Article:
re Subaerial Formation of Submarine Canyons

(Google Links on January 25, 2005: "Mediterranean dry" = 989K; "Mediterranean dry" + Hsu = 3,710)

In the first edition of his book "Submarine Geology" , Francis P. Shepard, nicknamed 'the father of Marine Geology' , attributed the origin of submarine canyons - usually V-shaped valleys cutting into the continental shelf and slope, in contrast to much deeper trenches and troughs commonly parallel to the coast and shelf-edge - to subaerial erosion, meaning that they were cut as terrestrial canyons before being submerged.
Thus, these canyons were supposed to have been cut during low sealevel stands associated with Ice Ages.
In the 1950's, the Dutch father of Marine Geology, Philip Kuenen, attributed canyons to submarine erosion effected by turbidity currents.
Probably it was Jacques Cousteau who gave the death-blow to Shepard's hypothesis when he pointed out that he had discovered Mediterranean submarine canyos at depths well beyond the 100 to 200 m of lowered eustatic sealevels during the last few glacial epochs. Shepard graciously admitted defeat and joined the turbidity current crew.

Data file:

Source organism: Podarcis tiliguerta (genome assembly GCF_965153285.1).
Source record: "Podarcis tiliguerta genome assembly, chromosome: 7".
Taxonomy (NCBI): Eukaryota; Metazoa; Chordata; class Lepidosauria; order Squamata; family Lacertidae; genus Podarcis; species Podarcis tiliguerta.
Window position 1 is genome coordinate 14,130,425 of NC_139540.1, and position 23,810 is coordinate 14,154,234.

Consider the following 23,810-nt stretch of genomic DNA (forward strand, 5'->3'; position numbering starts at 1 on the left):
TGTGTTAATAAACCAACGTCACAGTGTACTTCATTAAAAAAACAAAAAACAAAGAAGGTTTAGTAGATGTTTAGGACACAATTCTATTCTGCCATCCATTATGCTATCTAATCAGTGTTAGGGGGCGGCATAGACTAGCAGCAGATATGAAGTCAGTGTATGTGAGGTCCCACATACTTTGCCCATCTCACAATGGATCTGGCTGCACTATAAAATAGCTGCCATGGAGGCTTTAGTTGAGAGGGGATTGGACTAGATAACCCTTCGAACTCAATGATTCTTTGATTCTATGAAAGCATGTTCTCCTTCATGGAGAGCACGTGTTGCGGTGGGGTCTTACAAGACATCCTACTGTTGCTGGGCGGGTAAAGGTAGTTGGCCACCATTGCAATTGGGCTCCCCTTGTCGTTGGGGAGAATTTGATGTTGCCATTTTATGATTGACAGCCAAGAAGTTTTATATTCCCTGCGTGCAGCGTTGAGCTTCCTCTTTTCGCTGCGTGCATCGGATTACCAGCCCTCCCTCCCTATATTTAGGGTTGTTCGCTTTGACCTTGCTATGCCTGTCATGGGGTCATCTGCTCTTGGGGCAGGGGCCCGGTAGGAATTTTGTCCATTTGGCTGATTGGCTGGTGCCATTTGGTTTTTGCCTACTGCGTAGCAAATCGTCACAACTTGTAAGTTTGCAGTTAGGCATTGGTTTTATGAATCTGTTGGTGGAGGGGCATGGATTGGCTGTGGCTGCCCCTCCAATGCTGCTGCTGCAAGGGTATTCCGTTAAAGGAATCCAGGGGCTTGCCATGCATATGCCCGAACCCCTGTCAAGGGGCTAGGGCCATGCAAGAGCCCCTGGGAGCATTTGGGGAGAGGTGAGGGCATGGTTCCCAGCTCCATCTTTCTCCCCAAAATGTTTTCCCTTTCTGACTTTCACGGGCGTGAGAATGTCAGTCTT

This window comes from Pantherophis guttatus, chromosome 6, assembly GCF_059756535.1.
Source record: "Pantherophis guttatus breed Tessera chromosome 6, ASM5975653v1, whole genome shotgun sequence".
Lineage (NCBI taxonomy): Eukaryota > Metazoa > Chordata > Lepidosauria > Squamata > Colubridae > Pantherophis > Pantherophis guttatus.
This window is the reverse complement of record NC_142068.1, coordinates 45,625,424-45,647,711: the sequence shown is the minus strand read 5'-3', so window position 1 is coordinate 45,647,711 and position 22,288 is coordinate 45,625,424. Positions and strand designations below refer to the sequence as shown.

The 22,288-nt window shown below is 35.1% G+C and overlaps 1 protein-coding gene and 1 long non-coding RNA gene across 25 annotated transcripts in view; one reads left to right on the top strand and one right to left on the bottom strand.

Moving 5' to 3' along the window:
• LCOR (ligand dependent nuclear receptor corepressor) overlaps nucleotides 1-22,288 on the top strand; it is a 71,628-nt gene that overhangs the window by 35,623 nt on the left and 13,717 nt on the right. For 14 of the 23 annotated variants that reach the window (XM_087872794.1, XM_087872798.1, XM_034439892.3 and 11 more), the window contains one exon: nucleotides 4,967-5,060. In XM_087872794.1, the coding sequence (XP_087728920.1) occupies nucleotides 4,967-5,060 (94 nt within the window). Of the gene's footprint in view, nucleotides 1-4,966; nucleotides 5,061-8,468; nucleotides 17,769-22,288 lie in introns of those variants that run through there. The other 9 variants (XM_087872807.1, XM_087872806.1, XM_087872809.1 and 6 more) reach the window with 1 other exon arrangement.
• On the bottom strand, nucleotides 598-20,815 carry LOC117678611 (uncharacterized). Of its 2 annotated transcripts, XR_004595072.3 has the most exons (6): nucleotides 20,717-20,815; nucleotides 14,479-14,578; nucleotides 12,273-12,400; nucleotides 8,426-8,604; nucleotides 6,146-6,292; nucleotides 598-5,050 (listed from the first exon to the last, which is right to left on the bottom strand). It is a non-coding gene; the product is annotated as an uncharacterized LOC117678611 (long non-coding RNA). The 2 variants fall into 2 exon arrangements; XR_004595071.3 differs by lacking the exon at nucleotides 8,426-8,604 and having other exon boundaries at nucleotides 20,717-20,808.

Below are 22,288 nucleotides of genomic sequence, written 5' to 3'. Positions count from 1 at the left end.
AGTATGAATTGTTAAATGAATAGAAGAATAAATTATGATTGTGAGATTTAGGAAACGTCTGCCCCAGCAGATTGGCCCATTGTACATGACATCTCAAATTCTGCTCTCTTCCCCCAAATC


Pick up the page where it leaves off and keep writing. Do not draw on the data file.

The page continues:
Then came the astonishing discovery described by Kenneth Hsu of the fact that the Mediterranean had been "dry", not just once but several times!
In my lectures, I used to make a chalk-board sketch of the moment that 3 potential counterparts of Sem, Cham and Japhet alerted their dad Noah to the fact that water had started cascading down through a gap
please click to enlarge
(the present Strait of Gibraltar)
up there in the 3,000 m high mountain range separating the (dry) Mediterranean from the (overflowing) Atlantic Ocean; indeed, a seminal moment in Earth's history!

But our four fathers living on the dry desert "floor" of the future Mediterranean Sea might have looked up at the spectacular canyons cut into Mount Corsica and Mount Sardinia at that time - subaerially.
No need for turbidity currents, even though admittedly they explain away abyssal plains!
Question: does your Professor believe in: (a) seafloor spreading .. (b) subaerial origin of submarine canyons .. (c) turbidity currents ..(d) all of the above ..(e) none of the above..
Perhaps we should have as much of an open mind about such other possible effects of this "Salinity Crisis" as described in Discovery of Atlantis by Robert Sarmast (in press? 2005): Excerpts of Chapters: 6 and 8. More later, d.v.

BLO fecit 20050125 - stories